The pandemic exposed some holes in the fintech model that caused their customer satisfaction to decline.
“The fintech lenders by and large weren’t used to customer service,” says Houston. As he explains, most of their service and loan management was built during the pre-pandemic lending period, where they had “everybody on autopay with no conversation.”
Traditional lenders had long ago built capabilities in that area. “That’s why you see lenders like American Express and Discover on top,” Houston states. “They built that customer interface on the credit card side and extended it over to the personal lending side.
The study revealed that from 2020 to 2021 overall satisfaction in personal loans and HELOCs rose for traditional lenders and fell for fintech lenders.
Fintechs still enjoy an advantage in the application and approval stage, where their tech platforms performed well, but in the areas of “offerings and terms” and “loan management” they were unable to respond the way traditional lenders did.
As the report states: An easy application gets people in, “but the post-sale will play a large role in determining whether the customer sticks with that lender.”
Satisfaction is Both an Opportunity and a Challenge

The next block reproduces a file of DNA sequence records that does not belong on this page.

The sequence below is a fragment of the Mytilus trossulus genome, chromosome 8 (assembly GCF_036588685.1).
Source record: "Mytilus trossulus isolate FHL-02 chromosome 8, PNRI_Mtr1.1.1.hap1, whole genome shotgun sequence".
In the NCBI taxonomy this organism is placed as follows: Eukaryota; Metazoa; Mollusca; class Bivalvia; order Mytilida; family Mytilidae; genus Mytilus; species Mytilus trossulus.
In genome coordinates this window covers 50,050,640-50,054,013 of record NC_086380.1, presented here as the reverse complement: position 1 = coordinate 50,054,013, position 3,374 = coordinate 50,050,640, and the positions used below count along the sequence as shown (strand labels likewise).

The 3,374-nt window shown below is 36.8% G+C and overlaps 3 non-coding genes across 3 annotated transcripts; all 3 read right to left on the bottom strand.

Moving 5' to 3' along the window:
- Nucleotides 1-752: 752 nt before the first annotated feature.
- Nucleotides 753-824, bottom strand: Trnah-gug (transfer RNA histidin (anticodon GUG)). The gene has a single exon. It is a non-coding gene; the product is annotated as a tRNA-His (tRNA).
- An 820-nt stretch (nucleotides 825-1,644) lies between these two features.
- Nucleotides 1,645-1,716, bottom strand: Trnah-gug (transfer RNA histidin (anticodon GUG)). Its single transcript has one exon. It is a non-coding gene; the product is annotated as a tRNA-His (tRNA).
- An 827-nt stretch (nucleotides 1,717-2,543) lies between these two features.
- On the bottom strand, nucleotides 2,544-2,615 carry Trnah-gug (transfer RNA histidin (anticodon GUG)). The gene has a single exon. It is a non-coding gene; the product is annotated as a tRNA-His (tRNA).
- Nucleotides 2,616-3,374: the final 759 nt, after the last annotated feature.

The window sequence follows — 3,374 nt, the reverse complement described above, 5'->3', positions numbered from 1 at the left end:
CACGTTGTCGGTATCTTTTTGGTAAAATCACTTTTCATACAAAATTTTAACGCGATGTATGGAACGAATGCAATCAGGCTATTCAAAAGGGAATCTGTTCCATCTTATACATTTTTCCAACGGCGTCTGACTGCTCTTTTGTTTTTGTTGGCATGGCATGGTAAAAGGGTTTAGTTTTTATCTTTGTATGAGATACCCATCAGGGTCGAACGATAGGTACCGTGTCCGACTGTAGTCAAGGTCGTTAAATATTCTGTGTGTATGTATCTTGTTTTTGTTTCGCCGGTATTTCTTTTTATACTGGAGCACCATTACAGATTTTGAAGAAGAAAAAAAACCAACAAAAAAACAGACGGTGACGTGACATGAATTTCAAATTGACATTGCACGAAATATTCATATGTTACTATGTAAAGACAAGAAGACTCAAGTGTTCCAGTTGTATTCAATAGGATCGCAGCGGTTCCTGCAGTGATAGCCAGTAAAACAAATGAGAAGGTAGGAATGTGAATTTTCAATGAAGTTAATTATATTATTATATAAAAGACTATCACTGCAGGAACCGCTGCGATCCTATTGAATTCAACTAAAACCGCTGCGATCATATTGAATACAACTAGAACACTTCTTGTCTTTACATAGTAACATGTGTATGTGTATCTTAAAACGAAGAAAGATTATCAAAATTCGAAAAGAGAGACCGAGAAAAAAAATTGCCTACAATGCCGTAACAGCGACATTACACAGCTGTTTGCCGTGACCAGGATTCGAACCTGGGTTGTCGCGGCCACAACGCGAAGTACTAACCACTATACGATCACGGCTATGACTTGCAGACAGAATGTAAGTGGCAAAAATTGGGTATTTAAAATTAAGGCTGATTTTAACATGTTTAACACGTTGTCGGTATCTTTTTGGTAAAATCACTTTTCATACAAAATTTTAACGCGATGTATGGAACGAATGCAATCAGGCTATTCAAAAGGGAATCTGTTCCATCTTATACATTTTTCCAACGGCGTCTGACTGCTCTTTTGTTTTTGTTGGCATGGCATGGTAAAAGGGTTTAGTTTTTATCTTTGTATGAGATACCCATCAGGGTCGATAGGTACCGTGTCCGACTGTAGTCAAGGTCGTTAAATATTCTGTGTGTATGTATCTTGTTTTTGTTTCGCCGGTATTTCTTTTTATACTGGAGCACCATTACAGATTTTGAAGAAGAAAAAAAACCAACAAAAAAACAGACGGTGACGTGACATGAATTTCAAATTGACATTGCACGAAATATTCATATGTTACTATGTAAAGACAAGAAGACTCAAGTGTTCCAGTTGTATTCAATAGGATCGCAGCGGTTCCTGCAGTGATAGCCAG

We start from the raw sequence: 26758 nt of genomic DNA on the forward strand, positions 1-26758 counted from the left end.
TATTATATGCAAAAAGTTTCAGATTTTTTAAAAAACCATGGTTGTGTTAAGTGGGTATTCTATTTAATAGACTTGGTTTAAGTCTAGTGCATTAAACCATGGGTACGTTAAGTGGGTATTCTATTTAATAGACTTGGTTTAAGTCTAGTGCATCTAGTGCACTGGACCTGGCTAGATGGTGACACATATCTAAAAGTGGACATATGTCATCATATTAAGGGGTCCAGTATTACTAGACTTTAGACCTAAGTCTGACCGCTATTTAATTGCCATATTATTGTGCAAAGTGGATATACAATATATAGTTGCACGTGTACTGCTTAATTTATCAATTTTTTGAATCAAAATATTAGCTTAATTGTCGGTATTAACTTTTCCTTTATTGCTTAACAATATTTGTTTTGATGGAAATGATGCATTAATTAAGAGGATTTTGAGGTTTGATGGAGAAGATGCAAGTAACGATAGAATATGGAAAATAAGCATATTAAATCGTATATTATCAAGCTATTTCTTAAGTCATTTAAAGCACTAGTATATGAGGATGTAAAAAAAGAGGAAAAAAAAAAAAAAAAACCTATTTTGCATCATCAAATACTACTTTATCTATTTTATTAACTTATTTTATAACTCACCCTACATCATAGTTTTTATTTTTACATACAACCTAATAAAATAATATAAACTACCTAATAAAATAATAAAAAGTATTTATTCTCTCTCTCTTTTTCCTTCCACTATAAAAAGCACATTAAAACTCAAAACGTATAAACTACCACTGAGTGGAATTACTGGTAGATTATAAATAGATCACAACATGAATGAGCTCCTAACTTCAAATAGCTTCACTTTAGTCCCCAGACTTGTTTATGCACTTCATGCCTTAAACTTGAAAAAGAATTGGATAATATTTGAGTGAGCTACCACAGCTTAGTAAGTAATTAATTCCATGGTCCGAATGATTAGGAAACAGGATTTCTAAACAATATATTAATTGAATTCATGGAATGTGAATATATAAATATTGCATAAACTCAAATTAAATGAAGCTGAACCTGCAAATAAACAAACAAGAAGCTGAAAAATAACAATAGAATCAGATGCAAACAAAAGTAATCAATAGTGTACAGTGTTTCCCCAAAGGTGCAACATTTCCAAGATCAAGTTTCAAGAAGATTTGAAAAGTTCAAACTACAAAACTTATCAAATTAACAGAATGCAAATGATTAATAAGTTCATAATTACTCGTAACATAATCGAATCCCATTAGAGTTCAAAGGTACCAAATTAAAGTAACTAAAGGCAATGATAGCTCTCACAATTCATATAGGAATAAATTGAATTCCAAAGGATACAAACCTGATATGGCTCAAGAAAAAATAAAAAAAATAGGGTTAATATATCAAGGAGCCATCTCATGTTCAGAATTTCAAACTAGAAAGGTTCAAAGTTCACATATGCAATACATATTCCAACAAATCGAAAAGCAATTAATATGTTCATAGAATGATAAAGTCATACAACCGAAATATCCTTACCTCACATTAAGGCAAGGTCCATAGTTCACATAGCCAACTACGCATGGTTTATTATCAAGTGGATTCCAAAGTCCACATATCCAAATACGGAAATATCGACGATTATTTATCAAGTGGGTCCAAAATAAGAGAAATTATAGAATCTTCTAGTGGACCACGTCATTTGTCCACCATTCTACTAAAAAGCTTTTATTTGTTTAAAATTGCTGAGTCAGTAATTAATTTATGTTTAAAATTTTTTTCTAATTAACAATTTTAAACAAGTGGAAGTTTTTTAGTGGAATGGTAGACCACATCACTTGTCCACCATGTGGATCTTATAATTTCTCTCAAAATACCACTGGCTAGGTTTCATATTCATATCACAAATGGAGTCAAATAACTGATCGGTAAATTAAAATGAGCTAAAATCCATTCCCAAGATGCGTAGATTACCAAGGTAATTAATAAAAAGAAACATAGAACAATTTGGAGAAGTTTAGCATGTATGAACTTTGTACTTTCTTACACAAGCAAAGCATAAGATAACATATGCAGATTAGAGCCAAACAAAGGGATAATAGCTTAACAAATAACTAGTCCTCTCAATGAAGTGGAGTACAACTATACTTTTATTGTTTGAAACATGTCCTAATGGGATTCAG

For traditional institutions, the gains in satisfaction due to post-sale support is an opportunity they can build on, says Houston. Especially since they are not that far behind in the ease of application and approval. The biggest institutions in particular have much the same technology capabilities now as the fintechs, the analyst states.
The degree of satisfaction reflected by consumers is crucial. Even a “pleased” personal loan customer (one of four satisfaction categories J.D. Power uses) is a toss-up in terms of future loyalty to the lender, the report states. However more than four in five (46%) “delighted” customers intend to use their lender again. They can also be reliably counted on to promote the lender, based on Net Promoter Scores, according to the report.